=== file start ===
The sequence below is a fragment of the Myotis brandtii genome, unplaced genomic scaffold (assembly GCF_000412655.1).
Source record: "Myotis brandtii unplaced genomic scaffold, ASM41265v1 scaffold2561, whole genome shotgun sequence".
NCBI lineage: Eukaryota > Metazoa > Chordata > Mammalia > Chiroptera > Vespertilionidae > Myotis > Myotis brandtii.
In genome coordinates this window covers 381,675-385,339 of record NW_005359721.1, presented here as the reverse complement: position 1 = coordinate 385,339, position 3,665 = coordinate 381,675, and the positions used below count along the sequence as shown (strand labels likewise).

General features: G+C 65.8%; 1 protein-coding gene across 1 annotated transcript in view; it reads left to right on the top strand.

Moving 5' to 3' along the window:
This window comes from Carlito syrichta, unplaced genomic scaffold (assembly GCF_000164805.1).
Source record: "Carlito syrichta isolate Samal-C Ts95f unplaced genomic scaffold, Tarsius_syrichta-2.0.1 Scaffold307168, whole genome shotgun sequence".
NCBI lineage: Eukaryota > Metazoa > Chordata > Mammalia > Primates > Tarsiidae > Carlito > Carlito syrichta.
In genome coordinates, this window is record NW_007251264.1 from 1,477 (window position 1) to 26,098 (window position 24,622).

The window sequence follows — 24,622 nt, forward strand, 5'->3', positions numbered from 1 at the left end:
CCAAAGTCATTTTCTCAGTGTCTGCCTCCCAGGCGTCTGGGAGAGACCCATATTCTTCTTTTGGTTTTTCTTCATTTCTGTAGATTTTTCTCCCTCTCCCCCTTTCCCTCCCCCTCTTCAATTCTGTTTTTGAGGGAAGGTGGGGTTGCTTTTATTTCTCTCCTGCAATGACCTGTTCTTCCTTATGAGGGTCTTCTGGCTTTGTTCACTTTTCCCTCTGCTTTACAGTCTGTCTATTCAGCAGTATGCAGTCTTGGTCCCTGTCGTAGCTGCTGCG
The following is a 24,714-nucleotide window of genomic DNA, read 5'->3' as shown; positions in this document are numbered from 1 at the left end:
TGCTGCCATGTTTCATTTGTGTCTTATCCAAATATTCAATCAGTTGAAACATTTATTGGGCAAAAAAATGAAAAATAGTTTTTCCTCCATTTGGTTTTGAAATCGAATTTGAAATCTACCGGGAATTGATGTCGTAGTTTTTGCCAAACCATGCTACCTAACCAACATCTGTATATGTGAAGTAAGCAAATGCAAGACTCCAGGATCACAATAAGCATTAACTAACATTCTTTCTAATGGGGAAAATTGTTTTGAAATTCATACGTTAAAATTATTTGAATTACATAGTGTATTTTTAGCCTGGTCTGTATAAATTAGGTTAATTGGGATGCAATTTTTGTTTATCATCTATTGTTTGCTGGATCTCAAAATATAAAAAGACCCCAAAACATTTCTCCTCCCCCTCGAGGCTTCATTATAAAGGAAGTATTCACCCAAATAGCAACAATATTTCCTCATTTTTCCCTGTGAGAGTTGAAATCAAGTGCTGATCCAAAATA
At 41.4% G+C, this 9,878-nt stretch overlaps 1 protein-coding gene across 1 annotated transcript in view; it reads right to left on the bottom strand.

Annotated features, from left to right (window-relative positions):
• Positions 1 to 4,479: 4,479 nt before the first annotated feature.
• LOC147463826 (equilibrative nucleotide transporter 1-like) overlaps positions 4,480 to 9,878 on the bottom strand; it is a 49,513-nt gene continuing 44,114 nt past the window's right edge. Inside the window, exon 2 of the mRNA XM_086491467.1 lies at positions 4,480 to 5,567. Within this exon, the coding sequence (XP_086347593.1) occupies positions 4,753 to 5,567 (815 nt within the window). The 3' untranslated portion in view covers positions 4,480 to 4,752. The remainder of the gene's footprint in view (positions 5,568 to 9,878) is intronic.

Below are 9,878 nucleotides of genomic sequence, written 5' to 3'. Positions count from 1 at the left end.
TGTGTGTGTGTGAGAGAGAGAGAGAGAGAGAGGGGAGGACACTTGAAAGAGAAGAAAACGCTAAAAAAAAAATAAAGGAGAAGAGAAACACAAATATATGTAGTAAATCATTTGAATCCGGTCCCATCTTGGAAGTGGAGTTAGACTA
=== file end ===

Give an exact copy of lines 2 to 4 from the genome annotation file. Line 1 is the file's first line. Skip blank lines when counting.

Source record: "Myotis brandtii unplaced genomic scaffold, ASM41265v1 scaffold2561, whole genome shotgun sequence".
NCBI lineage: Eukaryota > Metazoa > Chordata > Mammalia > Chiroptera > Vespertilionidae > Myotis > Myotis brandtii.
In genome coordinates this window covers 381,675-385,339 of record NW_005359721.1, presented here as the reverse complement: position 1 = coordinate 385,339, position 3,665 = coordinate 381,675, and the positions used below count along the sequence as shown (strand labels likewise).